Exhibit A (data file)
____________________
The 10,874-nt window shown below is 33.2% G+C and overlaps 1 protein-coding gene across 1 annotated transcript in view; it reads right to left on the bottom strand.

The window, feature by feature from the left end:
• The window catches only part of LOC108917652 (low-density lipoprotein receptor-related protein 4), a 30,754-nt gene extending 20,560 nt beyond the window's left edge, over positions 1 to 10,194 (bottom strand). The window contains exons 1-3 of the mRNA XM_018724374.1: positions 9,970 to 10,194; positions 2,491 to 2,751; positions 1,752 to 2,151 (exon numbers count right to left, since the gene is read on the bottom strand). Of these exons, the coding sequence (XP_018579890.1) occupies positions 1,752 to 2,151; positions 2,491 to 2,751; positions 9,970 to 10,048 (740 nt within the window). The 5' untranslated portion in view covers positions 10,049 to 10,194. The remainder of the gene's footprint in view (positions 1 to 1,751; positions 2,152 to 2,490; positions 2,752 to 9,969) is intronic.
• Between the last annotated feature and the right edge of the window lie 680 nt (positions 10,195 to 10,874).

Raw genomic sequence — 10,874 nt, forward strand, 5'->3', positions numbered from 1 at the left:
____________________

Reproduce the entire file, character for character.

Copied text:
The 10,874-nt window shown below is 33.2% G+C and overlaps 1 protein-coding gene across 1 annotated transcript in view; it reads right to left on the bottom strand.

The window, feature by feature from the left end:
• The window catches only part of LOC108917652 (low-density lipoprotein receptor-related protein 4), a 30,754-nt gene extending 20,560 nt beyond the window's left edge, over positions 1 to 10,194 (bottom strand). The window contains exons 1-3 of the mRNA XM_018724374.1: positions 9,970 to 10,194; positions 2,491 to 2,751; positions 1,752 to 2,151 (exon numbers count right to left, since the gene is read on the bottom strand). Of these exons, the coding sequence (XP_018579890.1) occupies positions 1,752 to 2,151; positions 2,491 to 2,751; positions 9,970 to 10,048 (740 nt within the window). The 5' untranslated portion in view covers positions 10,049 to 10,194. The remainder of the gene's footprint in view (positions 1 to 1,751; positions 2,152 to 2,490; positions 2,752 to 9,969) is intronic.
• Between the last annotated feature and the right edge of the window lie 680 nt (positions 10,195 to 10,874).

Raw genomic sequence — 10,874 nt, forward strand, 5'->3', positions numbered from 1 at the left: